The analog filter before the output has its corner frequency set further out-of-band (~100KHz), to clean up any residual noise and artifacts without adversely affecting the audio band. As I said, the opamp that implements this filter also serves as balanced-to-unbalanced converter and buffer. We do not recommend substituting other opamps than the two mentioned, they were very carefully selected for their rail-to-rail swing capability. Not only is rail-to-rail required, how close the opamp could swing to the rails is crucial, due to the low analog supply voltage (regulated to 4.5V or 4.75V depending on the voltage regulator used). Using another opamp might cause clipping at or near 0dBFS. These opamps were also chosen for their excellent sound quality.

We have not yet done any beta testing on a real board. Hopefully that would happen soon.
post #21 of 2139
Thread Starter 
Quote:
Originally Posted by amb View Post
Yep, it is what it is. I guess the cat let itself out of the bag...
I guess it's time for me to start saving my pennies.

I'll change the title of the thread for future searches.
post #22 of 2139
For those who want to read the details about the various digital filters onboard the WM8741 and WM8742, refer to the datasheets, and also to a Wolfson whitepaper. You could also google for more info on the 'net, there are plenty of discussions on the subject.
post #23 of 2139
Looks like I've found my new DAC
post #24 of 2139
Quote:
Originally Posted by smeggy View Post
Looks like I've found my new DAC
Does that mean I will get the Gamma 1 Prototype back some time soon?
post #25 of 2139
Never!!!


I'll try to get it to you soon.
post #26 of 2139
Very nice!. I suppose there are no hard-wired limitations for s/w control with a microcontroller. The Apodizing filters and digital volume control are available through the s/w interface. I think the 3 filters available in h/w mode are: linear phase slow rolloff, minimum phase slow rolloff, and brickwall (filter 1,2 and 3). Filters 4 and 5 are minimum phase apodizing and linera phase apodizing. I did a little summary of the wm8741 filters here and here.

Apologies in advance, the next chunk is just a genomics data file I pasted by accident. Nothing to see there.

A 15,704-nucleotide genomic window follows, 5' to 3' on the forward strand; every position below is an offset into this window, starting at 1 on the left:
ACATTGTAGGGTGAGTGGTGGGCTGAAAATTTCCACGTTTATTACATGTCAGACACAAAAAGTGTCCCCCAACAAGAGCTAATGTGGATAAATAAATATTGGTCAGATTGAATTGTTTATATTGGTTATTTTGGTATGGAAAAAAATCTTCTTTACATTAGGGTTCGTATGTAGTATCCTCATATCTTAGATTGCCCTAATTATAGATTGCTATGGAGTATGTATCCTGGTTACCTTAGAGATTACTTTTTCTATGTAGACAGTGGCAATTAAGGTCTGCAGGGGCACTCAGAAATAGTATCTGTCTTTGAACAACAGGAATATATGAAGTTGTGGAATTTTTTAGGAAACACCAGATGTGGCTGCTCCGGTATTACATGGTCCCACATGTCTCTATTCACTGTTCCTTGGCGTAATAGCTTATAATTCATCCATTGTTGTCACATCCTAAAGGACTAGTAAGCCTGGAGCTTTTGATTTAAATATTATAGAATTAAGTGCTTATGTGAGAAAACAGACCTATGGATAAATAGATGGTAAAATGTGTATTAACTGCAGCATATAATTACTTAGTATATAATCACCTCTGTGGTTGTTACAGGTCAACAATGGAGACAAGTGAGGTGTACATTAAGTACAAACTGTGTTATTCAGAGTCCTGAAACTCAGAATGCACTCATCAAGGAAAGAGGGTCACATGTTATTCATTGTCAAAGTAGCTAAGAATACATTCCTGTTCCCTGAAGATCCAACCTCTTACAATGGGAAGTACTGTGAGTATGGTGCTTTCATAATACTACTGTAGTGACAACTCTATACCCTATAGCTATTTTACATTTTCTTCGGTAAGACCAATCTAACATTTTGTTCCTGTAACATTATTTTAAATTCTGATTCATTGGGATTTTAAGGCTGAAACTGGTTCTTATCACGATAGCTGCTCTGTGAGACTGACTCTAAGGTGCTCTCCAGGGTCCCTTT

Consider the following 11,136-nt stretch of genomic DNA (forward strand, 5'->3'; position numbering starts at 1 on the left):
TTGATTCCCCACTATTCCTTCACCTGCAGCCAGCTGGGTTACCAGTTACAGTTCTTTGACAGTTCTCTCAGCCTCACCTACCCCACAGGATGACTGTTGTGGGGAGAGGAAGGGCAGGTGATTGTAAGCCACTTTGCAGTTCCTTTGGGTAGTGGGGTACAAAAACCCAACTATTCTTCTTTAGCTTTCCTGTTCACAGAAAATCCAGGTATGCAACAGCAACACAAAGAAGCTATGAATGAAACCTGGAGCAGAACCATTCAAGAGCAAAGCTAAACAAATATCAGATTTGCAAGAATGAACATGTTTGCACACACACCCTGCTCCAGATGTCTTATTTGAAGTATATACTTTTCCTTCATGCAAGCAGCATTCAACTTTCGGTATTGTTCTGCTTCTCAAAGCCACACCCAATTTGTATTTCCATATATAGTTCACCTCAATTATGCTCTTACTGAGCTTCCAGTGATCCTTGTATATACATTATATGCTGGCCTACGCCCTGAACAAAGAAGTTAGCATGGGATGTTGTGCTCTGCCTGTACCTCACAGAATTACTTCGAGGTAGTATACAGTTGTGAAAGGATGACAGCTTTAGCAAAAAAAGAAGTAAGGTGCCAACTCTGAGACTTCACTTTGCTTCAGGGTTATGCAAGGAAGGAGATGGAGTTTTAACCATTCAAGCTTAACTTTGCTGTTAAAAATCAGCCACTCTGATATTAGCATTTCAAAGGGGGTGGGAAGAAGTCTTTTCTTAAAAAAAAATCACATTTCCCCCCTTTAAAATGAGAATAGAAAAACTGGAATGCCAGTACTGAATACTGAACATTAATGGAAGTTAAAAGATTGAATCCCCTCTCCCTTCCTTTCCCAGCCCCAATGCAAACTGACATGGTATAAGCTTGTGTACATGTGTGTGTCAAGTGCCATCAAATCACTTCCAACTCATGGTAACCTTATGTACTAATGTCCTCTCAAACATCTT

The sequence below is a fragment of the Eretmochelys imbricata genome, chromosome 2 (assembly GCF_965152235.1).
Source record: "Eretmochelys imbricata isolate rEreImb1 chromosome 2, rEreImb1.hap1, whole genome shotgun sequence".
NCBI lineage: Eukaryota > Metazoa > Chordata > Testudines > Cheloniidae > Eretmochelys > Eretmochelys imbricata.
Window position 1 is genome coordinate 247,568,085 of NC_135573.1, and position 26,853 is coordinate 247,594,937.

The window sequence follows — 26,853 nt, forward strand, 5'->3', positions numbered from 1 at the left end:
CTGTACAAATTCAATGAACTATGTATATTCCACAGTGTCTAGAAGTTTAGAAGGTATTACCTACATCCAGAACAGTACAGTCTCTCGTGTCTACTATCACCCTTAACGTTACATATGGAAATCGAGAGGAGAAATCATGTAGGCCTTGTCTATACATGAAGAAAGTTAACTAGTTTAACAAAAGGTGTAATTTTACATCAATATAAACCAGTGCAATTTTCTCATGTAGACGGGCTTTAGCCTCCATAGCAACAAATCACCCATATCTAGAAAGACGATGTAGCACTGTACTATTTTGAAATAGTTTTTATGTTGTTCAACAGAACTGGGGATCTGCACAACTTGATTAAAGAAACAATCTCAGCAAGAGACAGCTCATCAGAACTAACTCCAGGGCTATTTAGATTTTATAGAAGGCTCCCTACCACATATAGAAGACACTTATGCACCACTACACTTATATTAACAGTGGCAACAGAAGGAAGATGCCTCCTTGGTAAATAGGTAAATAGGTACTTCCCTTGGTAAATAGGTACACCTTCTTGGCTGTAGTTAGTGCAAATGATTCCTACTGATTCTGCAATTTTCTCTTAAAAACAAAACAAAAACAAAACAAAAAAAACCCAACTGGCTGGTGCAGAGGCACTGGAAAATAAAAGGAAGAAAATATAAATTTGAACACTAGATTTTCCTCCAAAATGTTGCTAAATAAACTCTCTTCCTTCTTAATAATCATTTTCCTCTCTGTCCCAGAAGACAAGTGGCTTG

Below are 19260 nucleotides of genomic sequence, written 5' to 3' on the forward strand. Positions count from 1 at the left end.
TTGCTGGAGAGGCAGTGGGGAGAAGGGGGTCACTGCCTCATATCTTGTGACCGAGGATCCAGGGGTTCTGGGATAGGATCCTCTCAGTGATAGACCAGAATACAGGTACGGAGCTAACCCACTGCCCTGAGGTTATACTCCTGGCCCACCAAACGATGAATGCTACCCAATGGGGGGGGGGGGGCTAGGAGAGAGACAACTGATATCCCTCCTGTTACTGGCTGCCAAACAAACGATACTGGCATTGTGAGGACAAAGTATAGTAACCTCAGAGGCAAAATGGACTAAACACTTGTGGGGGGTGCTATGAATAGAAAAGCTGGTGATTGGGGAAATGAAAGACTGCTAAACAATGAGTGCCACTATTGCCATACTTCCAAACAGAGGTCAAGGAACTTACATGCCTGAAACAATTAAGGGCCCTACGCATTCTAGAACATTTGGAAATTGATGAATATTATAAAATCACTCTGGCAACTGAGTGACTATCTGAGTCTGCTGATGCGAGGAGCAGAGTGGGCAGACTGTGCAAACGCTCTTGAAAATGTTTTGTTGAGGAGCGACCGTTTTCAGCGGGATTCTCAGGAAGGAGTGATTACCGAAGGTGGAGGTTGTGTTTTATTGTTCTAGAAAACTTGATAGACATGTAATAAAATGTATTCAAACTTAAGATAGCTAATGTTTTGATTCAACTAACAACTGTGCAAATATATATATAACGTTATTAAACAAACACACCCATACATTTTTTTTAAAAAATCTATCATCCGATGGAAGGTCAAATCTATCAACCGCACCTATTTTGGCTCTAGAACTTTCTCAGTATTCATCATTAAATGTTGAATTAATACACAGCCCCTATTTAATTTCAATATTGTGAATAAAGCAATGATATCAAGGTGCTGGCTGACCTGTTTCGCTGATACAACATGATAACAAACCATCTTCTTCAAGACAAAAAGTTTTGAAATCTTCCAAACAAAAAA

Also have you considered a dual frequency clock? (Silicon Labs makes them). With dual frequency you can upsample to the even and odd frequencies (44.1, 48, 88.2, 96, etc).
post #27 of 2139
glt, thanks for your comments. There is no room on the γ2 board for a microcontroller, nor is there the power budget for it (the whole thing, γ1 and γ2 combined, must run off USB power). We're trying to keep things simple (i.e., no programming, no firmware, etc), so we run the chip in hardware mode. Also, I don't see a need to upsample to any frequency below 96KHz.
post #28 of 2139
Fair enough. I was thinking external, with an option to set the chip in s/w mode and having the pins of the asrc available to switch the sampling frequency...
post #29 of 2139
Quote:
Originally Posted by amb View Post
No, it's not possible. We're also tapping the power supply from the γ1, which is 5V single-rail. In order to have any kind of DC servo you'll need a dual-rail supply. We're also out of board space. Despite the seemingly expanses of "unused" areas on the γ2, we can't actually put anything there because they would run into parts on the γ1 when plugged together.
TPS60403 mounted on the "bottom" of the PCB to create dual rail?
post #30 of 2139
Quote:
Originally Posted by amb View Post
The differential analog outputs from the DAC chip is then buffered by a rail-to-rail opamp (OPA2365 or AD8656) which also serves as an analog filter (fc ~= 100KHz) and balanced-to-unbalanced converter.
You can consider also the LME49721 (dual, rail to rail CMOS opamp with low distortion and the best sound I've heard from low voltage CMOS opamps), and the OPA2727 (best sound I've heard from a 4V to 12V rail to rail CMOS opamp).

The OPA2365 sounds very good too, anyway. It's a pity, though, that it always makes that big sharp "pop" when powered on (and off). FIY, the OPA2376 sounds good and doesn't make it.